Historically, some parents have always been involved in their children’s education. As an official school committee, the ATP aims to engage all families, not just those who are easiest to reach. Importantly, studies show that program quality and outreach are as, or more, important than race, ethnicity, social class, marital status, mother’s education, or language spoken at home in determining whether, how, and which parents become involved in their children’s education, and how students progress in school.

It no longer is enough to identify inequalities in parental involvement or report which parents are or are not engaged. Because it is well documented that students benefit from goal-linked family and community involvement, it is critical for every school to develop a more purposeful and more equitable partnership program.

Conclusion

Research and field work tell us to replace old ways of thinking about family engagement with new ways of organizing partnership programs for student success. The six principles turn poorly planned and peripheral partnerships into well-planned and intentional programs that are central for school improvement. These principles are translated to practice through eight essential elements: strong leadership, teamwork, annual written plans, well-implemented activities, adequate funding, thoughtful evaluations, strong collegial support, and networking. From any starting point, any school or district may organize and customize their leadership and goal-linked programs to engage more and different families in ways that contribute to student success. Now, there are no secrets about how to organize programs of school, family, and community partnerships. There is only the need for action.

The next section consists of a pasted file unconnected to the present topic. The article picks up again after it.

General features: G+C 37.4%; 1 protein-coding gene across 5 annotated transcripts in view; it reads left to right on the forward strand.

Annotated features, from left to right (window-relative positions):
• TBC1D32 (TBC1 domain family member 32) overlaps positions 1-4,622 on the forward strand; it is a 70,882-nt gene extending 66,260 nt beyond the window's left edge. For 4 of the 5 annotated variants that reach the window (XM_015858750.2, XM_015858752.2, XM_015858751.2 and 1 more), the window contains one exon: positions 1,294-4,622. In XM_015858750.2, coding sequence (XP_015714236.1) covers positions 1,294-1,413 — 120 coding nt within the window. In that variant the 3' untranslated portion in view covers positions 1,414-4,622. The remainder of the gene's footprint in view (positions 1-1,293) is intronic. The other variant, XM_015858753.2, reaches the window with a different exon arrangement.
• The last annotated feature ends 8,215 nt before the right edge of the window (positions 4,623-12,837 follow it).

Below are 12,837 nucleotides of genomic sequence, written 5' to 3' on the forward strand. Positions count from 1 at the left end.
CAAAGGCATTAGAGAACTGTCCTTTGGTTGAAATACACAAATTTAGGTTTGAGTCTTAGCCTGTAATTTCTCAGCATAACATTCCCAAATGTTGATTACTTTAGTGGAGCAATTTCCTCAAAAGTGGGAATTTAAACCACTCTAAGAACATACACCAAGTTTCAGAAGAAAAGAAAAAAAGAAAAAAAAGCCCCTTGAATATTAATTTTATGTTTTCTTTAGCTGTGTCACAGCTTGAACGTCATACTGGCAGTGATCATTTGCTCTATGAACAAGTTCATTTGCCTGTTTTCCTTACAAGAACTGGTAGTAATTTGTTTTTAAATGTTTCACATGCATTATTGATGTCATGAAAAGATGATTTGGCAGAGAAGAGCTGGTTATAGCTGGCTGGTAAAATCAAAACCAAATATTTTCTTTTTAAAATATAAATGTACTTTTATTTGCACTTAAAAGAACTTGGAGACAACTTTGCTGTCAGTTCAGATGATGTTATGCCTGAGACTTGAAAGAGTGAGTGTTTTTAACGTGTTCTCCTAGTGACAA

About the author

Joyce L. Epstein is director of the Center on School, Family, and Community Partnerships, and the National Network of Partnership Schools (NNPS), and research professor of sociology and education at Johns Hopkins University. She has more than 100 publications on the nature and effects of family and community involvement, and an abiding interest in the connections of research, policy, and practice.

Further reading

Website of the National Network of Partnership Schools (NNPS) at Johns Hopkins University: www.partnershipschools.org

Bryk AS, Sebring PB, Allensworth E, Luppescu S, and Easton JQ (2011), Organizing Schools for Improvement: Lessons from Chicago. Chicago, IL: The University of Chicago Press.

Epstein JL and Sheldon SB (2006), Moving Forward: Ideas for Research on School, Family, and Community Partnerships, 117–37, in CF Conrad and R Serlin (Eds.) SAGE Handbook for Research in Education: Engaging Ideas and Enriching Inquiry. Thousand Oaks, CA: Sage Publications.

Epstein JL et al (2009), School, Family, and Community Partnerships: Your Handbook for Action, Third Edition. Thousand Oaks, CA: Corwin Press.

Epstein JL, Galindo C, and Sheldon SB (2011), Levels of Leadership: Effects of District and School Leaders on the Quality of School Programs of Family and Community Involvement. Educational Administration Quarterly, 47, 462–95.

Sheldon SB (2009), Improving Student Outcomes with School, Family, and Community Partnerships: A Research Review, 40–56, in Epstein JL, et al. (2009), School, Family, and Community Partnerships: Your Handbook for Action, Third Edition. Thousand Oaks, CA: Corwin Press.

Published

May 2014